Flies swarmed everywhere. The cooking house that I observed was the usual thatch-roof open hut. The residence itself was of stone, and seemingly of good size; we didn’t enter. In the patio, the smell of animal manure prevailed. But the little girls skipped about in white and pink satin gowns with bouffant skirts, hair wreaths, belt sashes. Politely, accompanying their mother who wore a long strapless black dress, they went to each guest and shook hands or embraced. The bands played in turn, one stationed at each end of the patio. And then the guests danced into the night.
Or so we supposed. Our landlady told us that the idea was both to have as many people as possible in attendance (George and I were bonus guests), and to spend as much money as possible, or at least appear to spend. This family may raise their own animals for butchering. Evidently their own extended family served the meal, cousins tripping about the dirt in city high heels, wielding heavy platters of tortillas and beef. Lined up at the long tables people sat quietly; the music’s volume prevented any chatter. Nevertheless there was little of the intermingling one would expect among family or old friends, nor the convivial meeting and greeting of strangers. Nor were most specially dressed. It seemed to me a show of dutiful attendance for the guests. But it was a show of affluence for the hosts. So then I thought about the northwestern Indians of the US and Canada who showed their affluence by lighting a great bonfire and throwing all their goods into it; or maybe giving gifts of such value that reciprocity broke their neighbors. It was the idea of breaking your neighbors’ heart — or balls — with munificence that struck me in Zaachila. But of course they were sharing their happiness and their bountiful food.
The Oaxaca theorist Gustavo Esteva, who apparently suffers from “noble savage” syndrome, speaks of an impoverished town where the neighbors share food in socially ritualized exchanges. I remember my Bostonian mother, circa 1950, lilac hair and brocade dress, going to dinner parties and bringing food, and indeed returning with some other dish. George and I still never go to a private home for a party or dinner without bringing something to eat or drink. Who doesn’t? Guests whose hosts are so rich it would look like an insult to bring a pint of Ben & Jerry’s for dessert. We were told not to bring food to Zaachila, and we didn’t.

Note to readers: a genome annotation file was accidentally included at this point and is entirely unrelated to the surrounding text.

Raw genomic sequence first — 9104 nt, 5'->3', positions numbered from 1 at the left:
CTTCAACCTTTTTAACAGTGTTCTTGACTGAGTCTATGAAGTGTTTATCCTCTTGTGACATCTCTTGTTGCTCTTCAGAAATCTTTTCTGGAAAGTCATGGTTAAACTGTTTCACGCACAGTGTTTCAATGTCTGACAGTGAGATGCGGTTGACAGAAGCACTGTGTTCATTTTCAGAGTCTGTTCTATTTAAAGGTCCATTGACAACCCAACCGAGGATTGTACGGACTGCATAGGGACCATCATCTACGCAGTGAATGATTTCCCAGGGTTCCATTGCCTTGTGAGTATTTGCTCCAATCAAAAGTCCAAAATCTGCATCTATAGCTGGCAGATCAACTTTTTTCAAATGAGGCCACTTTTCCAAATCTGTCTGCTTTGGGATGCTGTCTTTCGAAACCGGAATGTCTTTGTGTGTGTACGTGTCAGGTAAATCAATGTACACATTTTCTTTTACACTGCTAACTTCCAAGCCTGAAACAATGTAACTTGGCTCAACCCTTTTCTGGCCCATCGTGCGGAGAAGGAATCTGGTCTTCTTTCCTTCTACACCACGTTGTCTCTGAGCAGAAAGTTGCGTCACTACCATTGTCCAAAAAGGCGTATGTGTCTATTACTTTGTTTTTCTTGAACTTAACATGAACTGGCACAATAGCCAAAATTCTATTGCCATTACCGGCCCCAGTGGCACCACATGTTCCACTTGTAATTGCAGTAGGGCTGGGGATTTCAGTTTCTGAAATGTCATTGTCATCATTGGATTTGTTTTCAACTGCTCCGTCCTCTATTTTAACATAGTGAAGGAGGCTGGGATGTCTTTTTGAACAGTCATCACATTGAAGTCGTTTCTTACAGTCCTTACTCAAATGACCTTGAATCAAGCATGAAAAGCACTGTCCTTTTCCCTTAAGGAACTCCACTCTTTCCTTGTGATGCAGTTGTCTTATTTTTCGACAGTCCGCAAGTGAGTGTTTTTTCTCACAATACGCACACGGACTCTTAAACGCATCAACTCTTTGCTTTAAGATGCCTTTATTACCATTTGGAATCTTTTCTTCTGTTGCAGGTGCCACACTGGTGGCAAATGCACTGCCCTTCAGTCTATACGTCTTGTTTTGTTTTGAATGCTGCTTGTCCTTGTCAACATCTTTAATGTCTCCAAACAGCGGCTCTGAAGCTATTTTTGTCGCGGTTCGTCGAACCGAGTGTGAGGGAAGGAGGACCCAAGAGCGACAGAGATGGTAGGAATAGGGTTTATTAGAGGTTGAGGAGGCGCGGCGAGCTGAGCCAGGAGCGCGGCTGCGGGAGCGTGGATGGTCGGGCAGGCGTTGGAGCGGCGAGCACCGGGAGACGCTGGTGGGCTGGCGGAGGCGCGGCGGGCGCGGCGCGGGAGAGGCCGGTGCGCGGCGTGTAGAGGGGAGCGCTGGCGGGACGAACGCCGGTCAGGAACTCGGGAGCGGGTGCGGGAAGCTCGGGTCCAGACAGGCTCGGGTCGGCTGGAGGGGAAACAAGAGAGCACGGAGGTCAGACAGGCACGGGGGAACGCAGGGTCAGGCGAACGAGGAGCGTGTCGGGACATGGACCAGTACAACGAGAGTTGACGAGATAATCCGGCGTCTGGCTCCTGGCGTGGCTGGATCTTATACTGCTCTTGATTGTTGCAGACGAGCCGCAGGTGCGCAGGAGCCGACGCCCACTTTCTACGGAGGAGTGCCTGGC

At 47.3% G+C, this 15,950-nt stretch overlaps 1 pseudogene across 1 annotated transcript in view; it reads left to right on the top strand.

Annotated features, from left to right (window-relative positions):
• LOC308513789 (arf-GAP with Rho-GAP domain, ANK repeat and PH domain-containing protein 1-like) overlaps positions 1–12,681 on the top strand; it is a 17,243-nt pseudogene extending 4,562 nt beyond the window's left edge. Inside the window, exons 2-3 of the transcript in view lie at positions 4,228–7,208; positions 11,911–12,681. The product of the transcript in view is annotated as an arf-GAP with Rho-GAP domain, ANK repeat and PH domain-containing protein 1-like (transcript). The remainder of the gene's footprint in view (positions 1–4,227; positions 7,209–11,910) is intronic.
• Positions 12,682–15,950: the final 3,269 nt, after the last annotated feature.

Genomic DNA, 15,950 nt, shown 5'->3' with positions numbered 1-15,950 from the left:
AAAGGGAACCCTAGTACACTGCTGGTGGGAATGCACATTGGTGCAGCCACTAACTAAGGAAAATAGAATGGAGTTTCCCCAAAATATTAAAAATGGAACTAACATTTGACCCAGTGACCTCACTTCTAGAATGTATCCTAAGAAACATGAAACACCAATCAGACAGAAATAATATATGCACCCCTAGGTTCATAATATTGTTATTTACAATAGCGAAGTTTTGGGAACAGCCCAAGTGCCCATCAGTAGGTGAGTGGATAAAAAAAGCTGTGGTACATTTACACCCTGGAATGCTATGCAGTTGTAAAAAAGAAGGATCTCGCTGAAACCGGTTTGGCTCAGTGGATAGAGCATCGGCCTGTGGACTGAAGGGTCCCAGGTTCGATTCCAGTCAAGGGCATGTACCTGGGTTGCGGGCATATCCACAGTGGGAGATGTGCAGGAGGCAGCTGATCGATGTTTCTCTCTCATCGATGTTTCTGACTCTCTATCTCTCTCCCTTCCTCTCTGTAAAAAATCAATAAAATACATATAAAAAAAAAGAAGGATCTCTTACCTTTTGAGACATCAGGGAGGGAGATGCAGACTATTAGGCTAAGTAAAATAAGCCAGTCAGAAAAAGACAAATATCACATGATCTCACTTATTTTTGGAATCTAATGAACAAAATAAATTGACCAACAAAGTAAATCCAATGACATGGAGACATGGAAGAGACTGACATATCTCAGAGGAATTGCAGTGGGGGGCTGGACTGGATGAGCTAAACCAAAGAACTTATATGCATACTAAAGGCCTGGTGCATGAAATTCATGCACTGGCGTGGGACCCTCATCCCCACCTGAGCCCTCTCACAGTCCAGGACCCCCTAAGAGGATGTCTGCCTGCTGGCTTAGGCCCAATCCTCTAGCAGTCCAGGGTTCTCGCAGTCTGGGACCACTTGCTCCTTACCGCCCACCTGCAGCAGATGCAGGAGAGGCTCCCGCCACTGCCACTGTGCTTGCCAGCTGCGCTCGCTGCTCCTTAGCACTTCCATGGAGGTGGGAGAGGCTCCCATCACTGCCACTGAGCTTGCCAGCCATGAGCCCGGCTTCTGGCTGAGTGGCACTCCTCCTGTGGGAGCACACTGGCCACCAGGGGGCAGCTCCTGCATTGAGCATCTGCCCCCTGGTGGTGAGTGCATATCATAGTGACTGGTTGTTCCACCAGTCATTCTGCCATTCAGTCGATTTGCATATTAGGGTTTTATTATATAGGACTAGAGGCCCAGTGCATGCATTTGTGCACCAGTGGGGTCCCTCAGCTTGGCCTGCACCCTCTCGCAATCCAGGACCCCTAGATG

Instead George brought a copy of “Comunalidad and Autonomía”, plus a tape of radical music, because both are the work of a Zapoteca man, Jaime Martínez Luna. George wants to share, which for him takes the form of spreading radical awareness; how was he to know the parents are supported by the PRI government?
Sharing is so instinctive, or so I maintain, that it’s difficult to corrupt. Intimate couples give food off their plates to each other, or put the fork directly into the mouth of the loved one, like a child is fed by his mother or a bird by its mother. We practice in kindergarten how to share, and when it’s birthday time, bring a cake for all the kids. Funerals, new neighbors, holidays — we bring food; and just as at the fiesta in Zaachila, we take home in bright yellow plastic bags the leftovers urged on us by our hosts.
Capitalism is what made it possible for my father to raise his children. Capitalism is what made it possible for me to sell my services, and hence achieve economic independence when I needed it. Capitalism is what makes it possible for George to share. Capitalism is also what distorts, what permits the wealthy to exert power or cruelty or both. I think the dog-bed fellow is a capitalist because someone else stuffs and sews those pillows, someone hovers inside the open doorway to sell them, perhaps his wife, Large, Medium or Small. I doubt he’s sufficiently successful as a capitalist to be unkind. In Oaxaca, having a dog to guard your home is not a new concept, but having a bed for the dog is.
N.D., December 18, 1999